PCPs often lack access to Admit, Discharge and Transfer data
Hospitals must do a better job of sharing Admit, Discharge and Transfer data with primary care physicians, who often are not informed by medical facilities when their patients have been hospitalized or discharged.
That’s the contention of Sean Cavanaugh, chief administrative and performance officer for tech start-up Aledade and a former official at the Centers for Medicare and Medicaid Services.
“One of the frustrating things for us has been hospitals that aren’t willing to notify our PCPs when patients have been discharged from the hospital,” Cavanaugh testified on Thursday before the House Ways and Means subcommittee on health.
According to Cavanaugh, PCPs who know when a patient is admitted or discharged from the hospital are better able to connect with patients during care transitions, which results in higher rates of medication adherence, lower rates of hospital readmission and better health outcomes.
However, he told lawmakers that hospitals will not often share ADT data with PCPs for business reasons; facilities see the information as a “competitive edge” and, in other cases, they are “unwilling to make even the minimal investments on the technology side to make this change.”
Health information exchanges can help to facilitate real-time information sharing of ADT data, so that PCPs receive electronic notifications when their patients are hospitalized or discharged. “In some locations, there isn’t a health information exchange, and we reach out to a hospital directly and say we’ll tap into your system for our data. It’s appalling to me that some hospitals say, ‘No, we see that data as a competitive advantage, and we’re not going to share it with you,’ ” Cavanaugh added.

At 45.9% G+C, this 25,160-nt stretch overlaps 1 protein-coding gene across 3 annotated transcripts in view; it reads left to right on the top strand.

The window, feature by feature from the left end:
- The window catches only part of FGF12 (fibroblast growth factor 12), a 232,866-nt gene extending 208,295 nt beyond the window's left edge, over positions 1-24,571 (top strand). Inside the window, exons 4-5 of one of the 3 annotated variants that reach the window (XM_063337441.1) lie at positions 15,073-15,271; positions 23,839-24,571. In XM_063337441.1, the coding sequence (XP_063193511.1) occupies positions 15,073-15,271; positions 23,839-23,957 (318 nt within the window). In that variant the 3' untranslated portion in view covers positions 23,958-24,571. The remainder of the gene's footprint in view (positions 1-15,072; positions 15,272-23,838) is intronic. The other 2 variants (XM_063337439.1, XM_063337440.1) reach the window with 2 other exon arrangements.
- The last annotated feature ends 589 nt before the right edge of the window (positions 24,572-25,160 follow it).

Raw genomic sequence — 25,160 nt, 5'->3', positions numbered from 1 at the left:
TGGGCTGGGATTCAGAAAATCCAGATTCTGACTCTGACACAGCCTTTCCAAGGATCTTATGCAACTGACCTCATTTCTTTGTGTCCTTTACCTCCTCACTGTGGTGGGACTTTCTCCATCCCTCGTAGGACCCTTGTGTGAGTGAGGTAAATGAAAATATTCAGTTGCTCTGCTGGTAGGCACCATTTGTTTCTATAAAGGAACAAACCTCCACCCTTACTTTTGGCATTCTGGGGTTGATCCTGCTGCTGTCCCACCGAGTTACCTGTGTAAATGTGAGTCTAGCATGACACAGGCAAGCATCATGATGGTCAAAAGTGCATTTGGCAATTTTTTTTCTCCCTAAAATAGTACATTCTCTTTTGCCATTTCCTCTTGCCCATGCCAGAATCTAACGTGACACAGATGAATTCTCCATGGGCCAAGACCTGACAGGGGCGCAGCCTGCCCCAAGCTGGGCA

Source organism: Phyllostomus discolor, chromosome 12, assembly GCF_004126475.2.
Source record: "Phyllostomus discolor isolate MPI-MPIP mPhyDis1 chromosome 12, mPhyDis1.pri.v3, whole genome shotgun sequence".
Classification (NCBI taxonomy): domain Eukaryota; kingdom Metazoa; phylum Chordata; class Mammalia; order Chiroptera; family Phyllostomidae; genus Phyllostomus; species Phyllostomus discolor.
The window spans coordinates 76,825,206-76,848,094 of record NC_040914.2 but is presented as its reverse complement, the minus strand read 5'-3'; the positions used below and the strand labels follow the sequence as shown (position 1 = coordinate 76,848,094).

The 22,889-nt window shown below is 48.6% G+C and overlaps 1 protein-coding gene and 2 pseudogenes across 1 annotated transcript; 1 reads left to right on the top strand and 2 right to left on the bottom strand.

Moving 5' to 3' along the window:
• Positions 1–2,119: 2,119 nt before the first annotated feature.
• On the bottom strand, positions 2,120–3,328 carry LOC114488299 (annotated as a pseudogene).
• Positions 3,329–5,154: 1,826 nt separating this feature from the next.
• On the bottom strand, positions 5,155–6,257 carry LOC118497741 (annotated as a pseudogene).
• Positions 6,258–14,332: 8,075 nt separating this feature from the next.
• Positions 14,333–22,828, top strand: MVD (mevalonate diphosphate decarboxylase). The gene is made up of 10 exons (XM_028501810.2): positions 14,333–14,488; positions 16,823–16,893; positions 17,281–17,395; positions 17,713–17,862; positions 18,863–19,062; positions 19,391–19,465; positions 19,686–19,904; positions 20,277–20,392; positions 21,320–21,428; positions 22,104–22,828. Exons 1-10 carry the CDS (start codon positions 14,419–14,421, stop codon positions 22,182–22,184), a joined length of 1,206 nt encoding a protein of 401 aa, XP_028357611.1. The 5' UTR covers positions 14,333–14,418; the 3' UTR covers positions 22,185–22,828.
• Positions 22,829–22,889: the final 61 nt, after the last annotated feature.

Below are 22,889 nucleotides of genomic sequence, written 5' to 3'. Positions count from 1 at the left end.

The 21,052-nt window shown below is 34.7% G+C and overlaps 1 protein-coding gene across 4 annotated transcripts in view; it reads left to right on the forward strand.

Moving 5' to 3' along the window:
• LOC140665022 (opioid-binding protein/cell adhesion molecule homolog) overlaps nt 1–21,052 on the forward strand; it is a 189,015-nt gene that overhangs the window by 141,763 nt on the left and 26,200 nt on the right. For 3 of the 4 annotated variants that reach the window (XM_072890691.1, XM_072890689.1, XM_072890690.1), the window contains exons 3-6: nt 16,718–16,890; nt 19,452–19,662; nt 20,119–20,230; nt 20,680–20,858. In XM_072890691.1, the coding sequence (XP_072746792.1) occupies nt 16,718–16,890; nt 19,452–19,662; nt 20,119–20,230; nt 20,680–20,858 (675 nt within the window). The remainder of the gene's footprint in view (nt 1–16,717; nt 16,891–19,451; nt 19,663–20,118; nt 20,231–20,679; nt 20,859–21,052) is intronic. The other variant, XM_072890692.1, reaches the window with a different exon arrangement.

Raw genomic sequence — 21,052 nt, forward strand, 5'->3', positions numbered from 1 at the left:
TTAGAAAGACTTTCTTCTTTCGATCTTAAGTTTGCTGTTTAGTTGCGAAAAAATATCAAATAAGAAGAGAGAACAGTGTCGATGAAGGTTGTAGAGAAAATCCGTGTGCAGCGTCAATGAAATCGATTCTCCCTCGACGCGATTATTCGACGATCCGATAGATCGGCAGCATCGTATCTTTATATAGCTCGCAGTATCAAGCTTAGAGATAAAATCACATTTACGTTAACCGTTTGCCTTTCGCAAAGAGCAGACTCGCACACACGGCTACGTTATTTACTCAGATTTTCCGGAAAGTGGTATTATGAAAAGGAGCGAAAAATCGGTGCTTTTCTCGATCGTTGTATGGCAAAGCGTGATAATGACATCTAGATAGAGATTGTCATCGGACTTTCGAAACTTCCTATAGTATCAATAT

Aledade, which is led by CEO and co-founder Farzad Mostashari, MD, former National Coordinator for Health IT, partners with independent PCPs to create and run accountable care organizations. In his testimony, Cavanaugh said Aledade has successfully built a link between its ACO and a hospital in 30 minutes after agreements on business and policy issues have been reached by the parties.
“We have reached an inflection point with ADT data,” he told the health subcommittee. “It is time for sharing facility notifications with physicians for common patients to no longer be considered an aspirational goal, but a quality and safety requirement. We believe that it should become part of the Medicare conditions of participation.”
Cavanaugh concluded that he was encouraged by the fact that CMS last week released a request for information to obtain stakeholder feedback on ways to better achieve interoperability and to improve the sharing of healthcare data between providers.
He said the RFI “seemed to indicate that they were entertaining the idea that sharing information about hospital discharges and ED visits would be a condition of participation in Medicare.” Cavanaugh pointed out that 95 percent of U.S. hospitals have certified electronic health records. “They can do this—it’s all a question of will and whether they’re willing to put the beneficiaries first.”